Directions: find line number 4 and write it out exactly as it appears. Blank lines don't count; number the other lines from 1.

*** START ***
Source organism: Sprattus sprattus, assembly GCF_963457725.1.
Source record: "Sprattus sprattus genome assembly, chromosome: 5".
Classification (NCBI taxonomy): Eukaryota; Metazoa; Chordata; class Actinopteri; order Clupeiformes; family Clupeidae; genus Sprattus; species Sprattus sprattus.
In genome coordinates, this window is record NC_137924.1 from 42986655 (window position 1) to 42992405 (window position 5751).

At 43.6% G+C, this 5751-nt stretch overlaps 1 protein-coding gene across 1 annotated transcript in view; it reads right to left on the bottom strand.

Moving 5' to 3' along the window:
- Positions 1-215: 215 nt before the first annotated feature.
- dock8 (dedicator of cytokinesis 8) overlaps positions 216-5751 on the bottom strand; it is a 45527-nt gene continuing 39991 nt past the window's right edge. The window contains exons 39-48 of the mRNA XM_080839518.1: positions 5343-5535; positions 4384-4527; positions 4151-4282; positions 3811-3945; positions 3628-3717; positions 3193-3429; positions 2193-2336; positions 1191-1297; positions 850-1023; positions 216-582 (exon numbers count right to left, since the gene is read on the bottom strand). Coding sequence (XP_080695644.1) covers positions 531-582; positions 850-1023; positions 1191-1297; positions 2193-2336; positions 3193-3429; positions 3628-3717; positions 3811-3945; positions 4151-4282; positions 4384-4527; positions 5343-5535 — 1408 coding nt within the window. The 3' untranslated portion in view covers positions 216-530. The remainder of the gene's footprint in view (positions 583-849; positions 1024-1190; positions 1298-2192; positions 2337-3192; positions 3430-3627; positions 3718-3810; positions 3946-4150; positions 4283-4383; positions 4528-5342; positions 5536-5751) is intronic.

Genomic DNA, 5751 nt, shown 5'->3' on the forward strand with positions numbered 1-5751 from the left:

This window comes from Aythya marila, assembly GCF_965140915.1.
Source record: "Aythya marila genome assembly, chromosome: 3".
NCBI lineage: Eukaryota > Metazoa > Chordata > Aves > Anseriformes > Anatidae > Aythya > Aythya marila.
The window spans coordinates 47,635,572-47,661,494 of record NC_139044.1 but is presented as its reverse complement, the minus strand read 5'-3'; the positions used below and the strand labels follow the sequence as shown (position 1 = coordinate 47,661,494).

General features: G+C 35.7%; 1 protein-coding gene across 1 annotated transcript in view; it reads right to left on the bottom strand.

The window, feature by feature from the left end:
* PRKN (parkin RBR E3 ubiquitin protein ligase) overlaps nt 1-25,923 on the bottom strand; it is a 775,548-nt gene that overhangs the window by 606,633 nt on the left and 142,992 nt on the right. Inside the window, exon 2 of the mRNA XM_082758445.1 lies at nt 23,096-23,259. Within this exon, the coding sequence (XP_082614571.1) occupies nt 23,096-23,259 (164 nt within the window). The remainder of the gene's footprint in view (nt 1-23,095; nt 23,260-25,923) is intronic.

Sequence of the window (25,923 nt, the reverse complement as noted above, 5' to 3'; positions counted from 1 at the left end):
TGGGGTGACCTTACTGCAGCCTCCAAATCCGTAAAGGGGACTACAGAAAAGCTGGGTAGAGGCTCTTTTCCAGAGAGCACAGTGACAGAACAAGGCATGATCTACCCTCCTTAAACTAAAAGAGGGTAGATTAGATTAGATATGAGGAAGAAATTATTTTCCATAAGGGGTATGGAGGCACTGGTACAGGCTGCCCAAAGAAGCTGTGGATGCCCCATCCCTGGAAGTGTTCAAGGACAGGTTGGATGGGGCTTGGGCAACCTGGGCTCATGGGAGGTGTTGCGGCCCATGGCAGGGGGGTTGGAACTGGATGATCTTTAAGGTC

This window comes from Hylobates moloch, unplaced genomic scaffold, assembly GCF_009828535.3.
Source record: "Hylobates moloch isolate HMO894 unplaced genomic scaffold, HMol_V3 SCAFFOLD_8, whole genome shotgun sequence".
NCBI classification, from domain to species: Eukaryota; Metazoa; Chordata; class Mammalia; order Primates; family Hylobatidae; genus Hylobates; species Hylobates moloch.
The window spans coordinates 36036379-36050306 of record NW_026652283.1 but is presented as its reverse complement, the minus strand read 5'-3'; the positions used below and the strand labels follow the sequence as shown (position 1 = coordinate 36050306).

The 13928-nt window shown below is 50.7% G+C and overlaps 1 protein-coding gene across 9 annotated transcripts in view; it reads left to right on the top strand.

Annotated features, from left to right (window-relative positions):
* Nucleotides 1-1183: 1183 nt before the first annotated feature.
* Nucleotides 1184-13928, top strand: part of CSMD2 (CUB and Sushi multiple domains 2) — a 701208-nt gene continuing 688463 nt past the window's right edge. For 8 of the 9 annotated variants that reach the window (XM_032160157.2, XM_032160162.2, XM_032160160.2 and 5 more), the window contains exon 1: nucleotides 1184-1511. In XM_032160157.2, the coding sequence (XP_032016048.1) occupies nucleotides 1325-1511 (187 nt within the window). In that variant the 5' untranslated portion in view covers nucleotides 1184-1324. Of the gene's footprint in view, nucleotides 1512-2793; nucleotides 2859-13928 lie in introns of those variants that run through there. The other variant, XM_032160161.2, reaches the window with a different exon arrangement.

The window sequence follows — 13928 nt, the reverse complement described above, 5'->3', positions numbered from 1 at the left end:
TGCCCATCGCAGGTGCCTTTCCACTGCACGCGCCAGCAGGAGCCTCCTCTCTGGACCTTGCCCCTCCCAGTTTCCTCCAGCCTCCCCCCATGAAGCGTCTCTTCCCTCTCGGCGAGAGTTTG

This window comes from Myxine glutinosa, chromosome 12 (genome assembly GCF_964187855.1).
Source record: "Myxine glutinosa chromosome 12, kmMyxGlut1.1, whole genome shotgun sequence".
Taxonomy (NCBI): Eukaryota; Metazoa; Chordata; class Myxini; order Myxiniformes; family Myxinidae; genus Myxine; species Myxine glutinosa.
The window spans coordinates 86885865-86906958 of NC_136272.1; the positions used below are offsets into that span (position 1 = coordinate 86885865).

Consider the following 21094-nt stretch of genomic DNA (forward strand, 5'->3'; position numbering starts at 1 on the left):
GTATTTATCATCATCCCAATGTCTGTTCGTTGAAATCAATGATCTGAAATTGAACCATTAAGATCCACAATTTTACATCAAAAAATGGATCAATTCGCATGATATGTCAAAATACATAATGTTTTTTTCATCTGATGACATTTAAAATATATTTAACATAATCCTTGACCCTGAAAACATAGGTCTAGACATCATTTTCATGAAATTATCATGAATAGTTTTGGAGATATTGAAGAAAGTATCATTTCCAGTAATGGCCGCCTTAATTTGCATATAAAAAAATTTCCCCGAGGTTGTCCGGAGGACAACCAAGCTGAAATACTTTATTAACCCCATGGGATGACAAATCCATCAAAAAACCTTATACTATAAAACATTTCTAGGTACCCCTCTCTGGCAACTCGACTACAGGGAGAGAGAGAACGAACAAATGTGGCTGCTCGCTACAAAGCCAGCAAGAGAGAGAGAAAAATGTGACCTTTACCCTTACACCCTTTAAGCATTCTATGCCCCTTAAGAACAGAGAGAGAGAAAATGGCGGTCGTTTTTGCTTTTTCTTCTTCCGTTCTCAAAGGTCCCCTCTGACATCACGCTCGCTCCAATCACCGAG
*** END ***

In genome coordinates, this window is record NC_137924.1 from 42986655 (window position 1) to 42992405 (window position 5751).